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At least 8 dead as ice storm rages in the South, causing travel chaos and outages

The “long-duration” winter storm that has brought dangerous sleet and freezing rain from Texas to Tennessee is expected to continue through at least early Thursday, the National Weather Service said.
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A severe ice storm continues to sweep across parts of the South, causing chaos on roads that has been blamed for at least eight deaths, along with flight cancellations and widespread power outages.

The "long-duration" winter storm that has brought dangerous sleet and freezing rain from Texas to Tennessee is expected to continue through at least early Thursday, the National Weather Service said.

As of Wednesday, at least eight deaths had been connected to the storm.

On Monday, a 45-year-old man was ejected from a vehicle he was driving after he apparently lost control on an ice-covered overpass in Arlington, Texas, police said. He died at a hospital.

That evening, a 49-year-old woman died after the vehicle she was driving struck a tree near Eldorado, Texas, according to the Texas Department of Public Safety. It said the woman, identified as Sherry Lynn Taylor, lost control of the truck on the icy road and skidded.

In Austin, another person died after a weather-related multiple vehicle collision, according to the Austin-Travis County Emergency Medical Services.

Seven of the deaths occurred throughout the state of Texas, but one driver in Benton County, Arkansas, was pronounced dead Monday after a truck slid on an icy spot and hit a pole.

Dangerous roads and flight cancellations

The storm has caused widespread travel chaos both on the roads and at airports this week.

Speaking at a news conference Tuesday, Texas Gov. Greg Abbott urged residents to avoid the roads due to the hazardous icing, adding that about 1,600 roads in the state had been affected.

Winter weather brought ice to Texas and nearby states Tuesday.
A police officer at the scene of a four-vehicle accident on Highway 6 on Tuesday, in Waco, Texas. Jerry Larson / AP

“Because of the icing, many roads in Texas will remain very dangerous for the next 24 to 48 hours,” he said. “Be cautious, especially for things like black ice.”

The weather service in Fort Worth warned that light to moderate freezing rain moving into central Texas counties early Wednesday would "freeze on contact when it lands and accumulate ice on ALL surfaces!"

"Already slick roads will become even more slick & very dangerous tonight and tomorrow!" it said in a tweet.

The severe weather has also contributed to thousands of flight cancellations and delays so far this week.

On Wednesday, at least 2,403 flights within, to and from the United States were canceled, according to the online flight tracker FlightAware. At least 1,338 of those flight cancellations were at Dallas-Fort Worth International Airport, while nearly 390 were at Dallas Love Field and 345 were listed at Austin-Bergstrom International Airport.

Southwest Airlines and American Airlines, national carriers both based in the region, made up the majority of the cancellations, with Southwest seeing 675 flights canceled Wednesday and American Airlines listing 876 cancellations, according to FlightAware.

The National Basketball Association has cancelled a game between the Washington Wizards and Detroit Pistons for Wednesday night over travel issues.

“Due to severe weather conditions in the Dallas area, the Pistons have been unable to fly back to Detroit after their game on Monday at American Airlines Center,” the NBA said.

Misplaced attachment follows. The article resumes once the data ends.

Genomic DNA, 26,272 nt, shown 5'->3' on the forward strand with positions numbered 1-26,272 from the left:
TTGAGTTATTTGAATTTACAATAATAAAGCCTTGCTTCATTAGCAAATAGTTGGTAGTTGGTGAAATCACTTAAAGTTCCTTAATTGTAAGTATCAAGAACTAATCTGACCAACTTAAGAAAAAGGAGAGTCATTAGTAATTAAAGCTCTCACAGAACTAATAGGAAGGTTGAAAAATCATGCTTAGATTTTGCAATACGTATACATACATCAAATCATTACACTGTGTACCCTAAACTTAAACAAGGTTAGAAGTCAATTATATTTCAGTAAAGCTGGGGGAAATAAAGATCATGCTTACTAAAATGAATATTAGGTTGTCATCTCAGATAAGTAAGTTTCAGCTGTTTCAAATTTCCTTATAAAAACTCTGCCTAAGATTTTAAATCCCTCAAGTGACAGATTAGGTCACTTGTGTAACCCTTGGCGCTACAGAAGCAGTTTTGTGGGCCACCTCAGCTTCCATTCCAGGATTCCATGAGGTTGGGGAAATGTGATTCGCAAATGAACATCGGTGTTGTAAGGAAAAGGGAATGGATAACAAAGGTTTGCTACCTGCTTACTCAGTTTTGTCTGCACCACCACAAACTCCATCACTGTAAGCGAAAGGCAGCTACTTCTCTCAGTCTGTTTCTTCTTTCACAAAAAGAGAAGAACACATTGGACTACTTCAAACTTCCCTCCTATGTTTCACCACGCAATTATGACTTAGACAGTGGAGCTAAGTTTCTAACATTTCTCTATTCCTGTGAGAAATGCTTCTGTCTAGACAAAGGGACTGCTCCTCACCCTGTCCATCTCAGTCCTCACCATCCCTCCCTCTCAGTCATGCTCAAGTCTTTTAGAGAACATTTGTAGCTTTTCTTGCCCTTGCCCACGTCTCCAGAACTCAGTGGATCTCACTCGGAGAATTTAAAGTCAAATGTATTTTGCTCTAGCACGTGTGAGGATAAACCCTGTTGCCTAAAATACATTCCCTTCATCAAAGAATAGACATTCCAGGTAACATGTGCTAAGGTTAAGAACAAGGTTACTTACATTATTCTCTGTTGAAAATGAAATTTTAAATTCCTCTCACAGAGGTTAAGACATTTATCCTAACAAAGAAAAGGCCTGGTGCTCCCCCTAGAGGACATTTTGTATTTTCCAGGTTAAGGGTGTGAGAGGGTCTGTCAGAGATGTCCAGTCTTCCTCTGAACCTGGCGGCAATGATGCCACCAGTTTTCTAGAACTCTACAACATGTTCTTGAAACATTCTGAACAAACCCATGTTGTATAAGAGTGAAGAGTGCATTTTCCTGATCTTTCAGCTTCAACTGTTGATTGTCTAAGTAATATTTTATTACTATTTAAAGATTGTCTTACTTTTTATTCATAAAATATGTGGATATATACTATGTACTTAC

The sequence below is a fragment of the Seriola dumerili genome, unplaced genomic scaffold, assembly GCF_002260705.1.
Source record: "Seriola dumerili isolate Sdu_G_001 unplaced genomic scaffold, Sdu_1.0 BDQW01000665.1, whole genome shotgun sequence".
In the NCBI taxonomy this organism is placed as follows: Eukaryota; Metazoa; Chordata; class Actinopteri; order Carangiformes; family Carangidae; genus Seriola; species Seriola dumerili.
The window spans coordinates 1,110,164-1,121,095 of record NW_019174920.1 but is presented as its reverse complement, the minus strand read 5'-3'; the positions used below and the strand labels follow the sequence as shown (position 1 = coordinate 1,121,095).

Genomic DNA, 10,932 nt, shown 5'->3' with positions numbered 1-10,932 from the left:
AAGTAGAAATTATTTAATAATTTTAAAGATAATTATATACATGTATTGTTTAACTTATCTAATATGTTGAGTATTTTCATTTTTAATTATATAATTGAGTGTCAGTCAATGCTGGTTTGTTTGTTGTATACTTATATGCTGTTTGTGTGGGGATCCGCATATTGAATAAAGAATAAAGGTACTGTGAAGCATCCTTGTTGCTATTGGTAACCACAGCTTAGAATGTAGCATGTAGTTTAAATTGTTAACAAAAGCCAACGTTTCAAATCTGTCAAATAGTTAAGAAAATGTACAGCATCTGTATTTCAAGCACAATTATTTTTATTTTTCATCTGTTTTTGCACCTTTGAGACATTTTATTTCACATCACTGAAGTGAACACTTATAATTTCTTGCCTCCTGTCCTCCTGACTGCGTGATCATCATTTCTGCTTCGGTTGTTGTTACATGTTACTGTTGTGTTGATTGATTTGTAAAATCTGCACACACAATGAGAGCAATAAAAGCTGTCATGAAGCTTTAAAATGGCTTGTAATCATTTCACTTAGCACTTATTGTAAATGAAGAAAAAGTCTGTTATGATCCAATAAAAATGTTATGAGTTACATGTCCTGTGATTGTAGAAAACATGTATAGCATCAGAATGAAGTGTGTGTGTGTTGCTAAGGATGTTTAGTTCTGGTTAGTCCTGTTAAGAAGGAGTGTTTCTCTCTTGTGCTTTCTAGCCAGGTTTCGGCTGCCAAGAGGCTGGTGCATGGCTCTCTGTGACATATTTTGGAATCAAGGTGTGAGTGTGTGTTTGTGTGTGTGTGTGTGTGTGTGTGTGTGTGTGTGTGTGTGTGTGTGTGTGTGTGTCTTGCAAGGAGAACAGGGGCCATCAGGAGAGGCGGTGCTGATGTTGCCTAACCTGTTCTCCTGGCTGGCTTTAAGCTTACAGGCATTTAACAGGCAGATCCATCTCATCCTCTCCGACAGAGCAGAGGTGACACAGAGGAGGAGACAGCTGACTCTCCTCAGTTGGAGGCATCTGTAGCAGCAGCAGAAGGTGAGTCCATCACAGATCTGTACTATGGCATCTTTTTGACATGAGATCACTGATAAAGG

Sweeping power outages

In Texas, more than 366,000 homes and businesses were without early Thursday, according to outage-tracking website

"Ice and tree limbs are still breaking as our lineworkers are working on restoration," tweeted utility Austin Energy, which had over 163,000 customers without electricity Wednesday.

The utility company said power may be out in some areas until Friday and noted restoration efforts were being hampered by accumulating ice and freezing temperatures.

Almost a half-inch of freezing rain was recorded in parts of the city, the National Weather Service said, which brought down numerous trees and tree limbs.

Utility Oncor had around 125,800 customers out. It said crews were working as fast as possible to restore power.

Speaking at the news conference Tuesday, utility officials said the state's electrical grid and natural gas supply were ready and would remain reliable over the course of the severe weather event.

Public Utility Commission Chairman Peter Lake told Texans to contact their local power providers if winter weather and icing conditions caused local power outages.

Severe weather to continue

Abbott said people in the north, west and central regions of the state should prepare for continued severe weather through Thursday.

He said parts of Texas could even get flash flooding Wednesday and Thursday.

More icy conditions were expected Wednesday from Texas through a majority of the mid-South, the weather service said. Additional ice accumulations up to a half an inch were forecast for much of central and North Texas, as well as for parts of southern Arkansas, it said.

"A quarter inch of ice accretion is possible across a larger area that includes southern Oklahoma, most of Arkansas, and into far western Tennessee," it added, warning that this amount of ice accretion on top of what has already fallen could lead to more "treacherous travel," along with the possibility of tree damage and power outages.

Ice storm warnings, winter storm warnings and winter weather advisories are in effect for hard-hit areas and residents have been urged to check road conditions before traveling and to drive with extreme caution, it said.

Delivery services Grubhub and DoorDash confirmed to NBC News Wednesday that services were suspended in areas impacted by the weather.